Mike Quade Outmatched as Manager
It was a long journey for Mike Quade to finally become a major league manager, and it’s become apparent why this was the case. At the All-Star break, Quade’s 2011 record with the Cubs stands at an abysmal 37-55, which is the second worst record in all of baseball. This still comes as a shock even though many Cubs fans already had diminished expectations coming into the 2011 season due to the team’s perceived lack of talent. Needless to say, Quade’s ineffectiveness comes as a huge disappointment after he led the Cubs to a 24-13 mark in 2010, when he took over for Lou Piniella after his sudden retirement.
Is there something misleading about the 2011 team? The Cubs did not really gain or lose many important pieces during the off-season, and they arguably improved by adding Carlos Pena’s left-handed bat to the middle of their lineup. So why the abrupt turnaround? The truth: Mike Quade’s 2010 reign as interim manager are where the real misleading numbers can be derived.
When Quade took over in 2010, the team was ready for a change, a breath of fresh air so to speak. Piniella’s tenure had run it’s course and the team was ready to put that era behind them. The Cubs were 21.5 games back in the NL Central when Quade took over and they had nothing to play for, aside from proving their new skipper’s worth.
The team played well after Quade took over, which is often the case immediately after an in-season managerial switch. For example, Buck Showalter has had a similar run since taking the helm of the Baltimore Orioles in 2010. He led them to a 34-23 record to end the 2010 campaign strongly, but the team has come back to reality in 2011 by going 36-52 thus far. Both cases lead me to believe that the previous managers needed to go, moreso than either team required Quade or Showalter as a solution.
On multiple occassions this season, Quade has shown that his decision-making skills as a manager have not been developed. These are skills that after 17 years of managing at different levels like Quade has, should be fine-tuned by now. He’s even admitted to making the wrong decision at times, such as leaving Randy Wells in the game too long against the White Sox, when Juan Pierre finished a comeback with a two-run triple off of the Cubs right-handed pitcher at Wrigley Field on July 2nd.
‘‘I thought it was something I’d try to push through and shouldn’t have, and I over-thought the thing,’’ Quade said.
I’m glad to hear that Quade owned up to his mistake, but it’s not enough. This is the kind of mistake that top major league managers don’t make. Instead of merely admitting to his mistakes, Quade should work towards not making them. He has managed only a short time in the major leagues, but he’s had experience managing at all levels before this and should know better by now. So why hasn’t he learned?
I’ve come to realize that the reason Quade makes these mistakes is that he is not, in fact, a major league manager. He is a third base coach or a bench coach at best. He is the “ra-ra” guy that every team has behind the scenes to support the players, give hints for improvement, and educate about the ins and outs of baseball. He is not a decision-maker. His ideal job, frankly, is to be friends with the players.
It seems that Quade has had a hard time filtering out that last quality. All season long he has taken a backseat to the star power of many of his highly paid players. There have been many instances involving Carlos Zambrano this season where this was the case. Back in April, Kerry Wood had to talk to Zambrano about proper mound etiquette when Quade went to take him out of the game and Zambrano did not wait until the manager was all the way to the mound before giving him the ball. Furthermore, when Zambrano was asked about breaking a bat over his leg and what his manager thought of it he replied “What manager?” Quade shrugged these incidents off and said he tries to look the other way when these situations arise.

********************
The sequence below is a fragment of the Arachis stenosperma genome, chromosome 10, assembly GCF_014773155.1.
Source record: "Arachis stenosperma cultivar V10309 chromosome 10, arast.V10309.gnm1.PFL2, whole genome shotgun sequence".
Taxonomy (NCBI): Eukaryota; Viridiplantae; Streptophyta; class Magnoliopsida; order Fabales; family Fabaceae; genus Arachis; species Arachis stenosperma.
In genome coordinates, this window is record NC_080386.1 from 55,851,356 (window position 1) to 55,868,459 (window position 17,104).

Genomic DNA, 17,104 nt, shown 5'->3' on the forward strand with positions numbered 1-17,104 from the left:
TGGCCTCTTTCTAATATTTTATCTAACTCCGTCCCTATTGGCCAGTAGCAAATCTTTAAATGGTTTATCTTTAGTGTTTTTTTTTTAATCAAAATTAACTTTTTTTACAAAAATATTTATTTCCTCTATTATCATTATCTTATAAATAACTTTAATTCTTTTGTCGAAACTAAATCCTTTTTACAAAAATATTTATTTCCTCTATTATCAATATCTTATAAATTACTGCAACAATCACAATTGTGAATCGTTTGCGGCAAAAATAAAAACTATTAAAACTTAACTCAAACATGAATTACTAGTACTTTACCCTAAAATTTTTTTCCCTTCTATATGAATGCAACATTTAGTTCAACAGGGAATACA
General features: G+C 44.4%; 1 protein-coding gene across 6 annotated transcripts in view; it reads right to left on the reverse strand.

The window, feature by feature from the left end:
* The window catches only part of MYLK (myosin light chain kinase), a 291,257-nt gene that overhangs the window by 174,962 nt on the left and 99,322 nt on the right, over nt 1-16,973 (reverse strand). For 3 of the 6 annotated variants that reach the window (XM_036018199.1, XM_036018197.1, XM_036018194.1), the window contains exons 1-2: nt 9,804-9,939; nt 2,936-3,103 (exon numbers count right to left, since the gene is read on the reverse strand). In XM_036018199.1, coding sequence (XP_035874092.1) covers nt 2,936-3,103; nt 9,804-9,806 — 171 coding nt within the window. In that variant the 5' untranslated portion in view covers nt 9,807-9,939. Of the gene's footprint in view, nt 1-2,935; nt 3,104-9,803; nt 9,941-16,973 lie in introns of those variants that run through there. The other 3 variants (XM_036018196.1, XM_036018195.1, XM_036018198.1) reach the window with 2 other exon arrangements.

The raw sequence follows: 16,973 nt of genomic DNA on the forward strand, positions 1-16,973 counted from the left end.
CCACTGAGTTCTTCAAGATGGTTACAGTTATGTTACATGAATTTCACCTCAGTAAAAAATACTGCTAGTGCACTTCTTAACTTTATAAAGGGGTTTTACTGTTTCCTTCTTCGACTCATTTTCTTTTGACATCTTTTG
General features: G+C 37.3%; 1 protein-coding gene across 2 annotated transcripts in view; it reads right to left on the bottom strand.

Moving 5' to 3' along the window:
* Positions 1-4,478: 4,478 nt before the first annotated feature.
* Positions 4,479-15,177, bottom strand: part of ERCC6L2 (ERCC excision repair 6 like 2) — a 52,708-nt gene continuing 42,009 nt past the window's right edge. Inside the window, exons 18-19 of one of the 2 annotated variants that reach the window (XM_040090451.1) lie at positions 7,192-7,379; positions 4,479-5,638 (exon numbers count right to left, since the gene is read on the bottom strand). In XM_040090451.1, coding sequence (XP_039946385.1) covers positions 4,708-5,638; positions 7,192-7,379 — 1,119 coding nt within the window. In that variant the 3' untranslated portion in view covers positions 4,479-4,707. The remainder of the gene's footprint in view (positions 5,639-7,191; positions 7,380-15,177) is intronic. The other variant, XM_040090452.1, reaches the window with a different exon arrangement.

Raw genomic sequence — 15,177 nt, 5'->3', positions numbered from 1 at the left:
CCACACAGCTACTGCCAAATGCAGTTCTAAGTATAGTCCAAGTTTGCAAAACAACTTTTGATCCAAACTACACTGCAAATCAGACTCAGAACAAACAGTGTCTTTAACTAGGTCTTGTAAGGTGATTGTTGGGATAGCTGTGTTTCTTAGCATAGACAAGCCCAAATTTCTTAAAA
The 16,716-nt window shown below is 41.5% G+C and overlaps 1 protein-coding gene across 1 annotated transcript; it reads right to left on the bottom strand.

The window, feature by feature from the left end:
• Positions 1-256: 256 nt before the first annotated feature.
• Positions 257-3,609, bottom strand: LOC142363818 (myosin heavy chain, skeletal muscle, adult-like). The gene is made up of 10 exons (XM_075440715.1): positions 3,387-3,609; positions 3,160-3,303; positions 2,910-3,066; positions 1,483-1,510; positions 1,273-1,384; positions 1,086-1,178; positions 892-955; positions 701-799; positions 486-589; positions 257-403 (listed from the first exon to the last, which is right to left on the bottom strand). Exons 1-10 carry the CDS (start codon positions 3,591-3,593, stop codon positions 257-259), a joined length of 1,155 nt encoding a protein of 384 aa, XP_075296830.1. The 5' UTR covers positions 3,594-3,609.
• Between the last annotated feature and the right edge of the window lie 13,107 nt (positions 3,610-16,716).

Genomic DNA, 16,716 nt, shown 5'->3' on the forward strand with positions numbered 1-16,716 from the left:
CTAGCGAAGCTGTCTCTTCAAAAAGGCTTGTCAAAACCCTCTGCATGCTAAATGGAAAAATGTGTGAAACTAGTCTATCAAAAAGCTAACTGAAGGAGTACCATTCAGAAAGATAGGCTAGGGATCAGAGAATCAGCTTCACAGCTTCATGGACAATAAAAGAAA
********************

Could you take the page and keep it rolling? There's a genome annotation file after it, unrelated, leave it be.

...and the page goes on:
Now that Quade has come under fire and been criticized for his lackadaisical managing style, it may be too late for him to instill a different managing attitude. It seems that the “buddy-buddy” method may have cost him the ability to demand his player’s respect. The biggest red flag was Ryan Dempster’s uncharacteristic outburst against the manager in his most recent start. Dempster, who had just come off some stomach and back problems, was told by Quade that he would be lifted for a pinch-hitter after just 87 pitches and 5 innings of work. Dempster immediately became vocal and barked back at his manager in front of the entire team as well as the dugout cameras.
I believe that this incident was downplayed after the fact and that Dempster’s actions speak volumes to how he and many of his teammates feel about Quade. When the unquestioned, veteran leader of your ballclub cannot keep his cool in public, you have to wonder how all of the other players feel and feed off of that type of response. As the Cubs continue to play worse this season, it is likely that you’ll see a few more players questioning the manager’s moves along the way.
It’s rather sad because Quade is a very likable individual. He’s paid his dues in baseball for years and finally got to reach his ultimate goal by becoming a manager. In the end, he was never destined to win with the team that general manager Jim Hendry put on the field in 2011. His reign will be short-lived, and likely his only shot at the big stage. I’m happy for him because he worked hard to get where he is today and I hope he enjoys it while it lasts. He should be proud because it seems the players really do like Mike Quade, just not as their leader. To them, he’ll always be their friend…and third base coach
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